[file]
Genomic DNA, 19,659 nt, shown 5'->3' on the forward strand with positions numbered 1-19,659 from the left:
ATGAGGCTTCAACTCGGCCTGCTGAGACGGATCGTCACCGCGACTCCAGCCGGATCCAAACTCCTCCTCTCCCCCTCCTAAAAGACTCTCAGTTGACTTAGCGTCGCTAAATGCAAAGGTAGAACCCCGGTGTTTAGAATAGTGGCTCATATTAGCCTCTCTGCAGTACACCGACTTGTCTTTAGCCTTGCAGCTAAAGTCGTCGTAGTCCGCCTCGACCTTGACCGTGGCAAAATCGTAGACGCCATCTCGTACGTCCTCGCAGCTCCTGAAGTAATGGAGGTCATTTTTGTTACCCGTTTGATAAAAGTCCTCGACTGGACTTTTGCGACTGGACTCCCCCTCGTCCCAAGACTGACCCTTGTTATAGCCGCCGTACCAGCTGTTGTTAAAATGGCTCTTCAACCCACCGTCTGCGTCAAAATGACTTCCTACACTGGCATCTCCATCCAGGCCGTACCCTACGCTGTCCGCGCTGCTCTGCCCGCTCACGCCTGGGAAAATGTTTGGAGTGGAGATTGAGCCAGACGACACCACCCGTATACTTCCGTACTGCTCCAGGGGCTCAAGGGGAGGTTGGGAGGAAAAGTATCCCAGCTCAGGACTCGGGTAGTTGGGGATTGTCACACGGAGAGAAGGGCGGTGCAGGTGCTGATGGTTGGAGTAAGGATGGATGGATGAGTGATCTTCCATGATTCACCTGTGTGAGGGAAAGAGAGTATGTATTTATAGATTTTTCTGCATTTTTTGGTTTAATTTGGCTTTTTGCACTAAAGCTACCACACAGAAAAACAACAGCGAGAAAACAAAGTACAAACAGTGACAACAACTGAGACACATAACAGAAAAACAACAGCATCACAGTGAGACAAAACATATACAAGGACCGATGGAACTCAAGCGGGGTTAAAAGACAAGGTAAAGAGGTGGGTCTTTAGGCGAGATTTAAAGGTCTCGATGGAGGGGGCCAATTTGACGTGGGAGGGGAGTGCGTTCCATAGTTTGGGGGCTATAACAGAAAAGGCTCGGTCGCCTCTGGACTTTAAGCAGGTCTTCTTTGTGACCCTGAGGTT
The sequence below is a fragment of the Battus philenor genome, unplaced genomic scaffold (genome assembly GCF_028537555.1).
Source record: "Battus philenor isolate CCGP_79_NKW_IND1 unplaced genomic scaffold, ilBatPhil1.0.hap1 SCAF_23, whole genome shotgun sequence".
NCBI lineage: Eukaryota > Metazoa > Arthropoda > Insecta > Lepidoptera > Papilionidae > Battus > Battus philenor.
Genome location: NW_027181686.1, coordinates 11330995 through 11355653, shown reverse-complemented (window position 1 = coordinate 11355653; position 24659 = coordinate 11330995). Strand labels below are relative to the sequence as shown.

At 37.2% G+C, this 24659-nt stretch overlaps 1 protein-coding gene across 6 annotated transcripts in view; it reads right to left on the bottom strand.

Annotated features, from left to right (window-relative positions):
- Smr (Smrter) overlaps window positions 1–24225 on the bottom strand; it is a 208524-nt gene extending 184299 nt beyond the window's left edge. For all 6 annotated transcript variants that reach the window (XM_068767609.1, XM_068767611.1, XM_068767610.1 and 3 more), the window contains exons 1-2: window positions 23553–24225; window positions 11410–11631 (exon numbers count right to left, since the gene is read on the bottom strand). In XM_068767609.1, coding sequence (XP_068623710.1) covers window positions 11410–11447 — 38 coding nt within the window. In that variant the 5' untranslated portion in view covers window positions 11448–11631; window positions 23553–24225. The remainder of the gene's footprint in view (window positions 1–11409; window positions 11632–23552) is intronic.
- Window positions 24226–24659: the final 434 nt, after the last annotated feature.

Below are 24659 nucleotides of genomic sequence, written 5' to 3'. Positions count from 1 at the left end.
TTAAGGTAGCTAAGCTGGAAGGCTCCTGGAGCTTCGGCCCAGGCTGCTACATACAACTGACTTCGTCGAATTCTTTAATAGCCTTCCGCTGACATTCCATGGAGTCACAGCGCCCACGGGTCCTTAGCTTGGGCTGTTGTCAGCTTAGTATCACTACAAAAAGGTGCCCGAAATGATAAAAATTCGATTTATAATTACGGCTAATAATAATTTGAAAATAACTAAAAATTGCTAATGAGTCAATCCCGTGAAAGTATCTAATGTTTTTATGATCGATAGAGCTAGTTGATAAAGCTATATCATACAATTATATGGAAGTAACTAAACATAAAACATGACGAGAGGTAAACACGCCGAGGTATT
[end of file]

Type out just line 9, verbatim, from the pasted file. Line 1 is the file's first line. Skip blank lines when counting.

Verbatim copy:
- Smr (Smrter) overlaps window positions 1–24225 on the bottom strand; it is a 208524-nt gene extending 184299 nt beyond the window's left edge. For all 6 annotated transcript variants that reach the window (XM_068767609.1, XM_068767611.1, XM_068767610.1 and 3 more), the window contains exons 1-2: window positions 23553–24225; window positions 11410–11631 (exon numbers count right to left, since the gene is read on the bottom strand). In XM_068767609.1, coding sequence (XP_068623710.1) covers window positions 11410–11447 — 38 coding nt within the window. In that variant the 5' untranslated portion in view covers window positions 11448–11631; window positions 23553–24225. The remainder of the gene's footprint in view (window positions 1–11409; window positions 11632–23552) is intronic.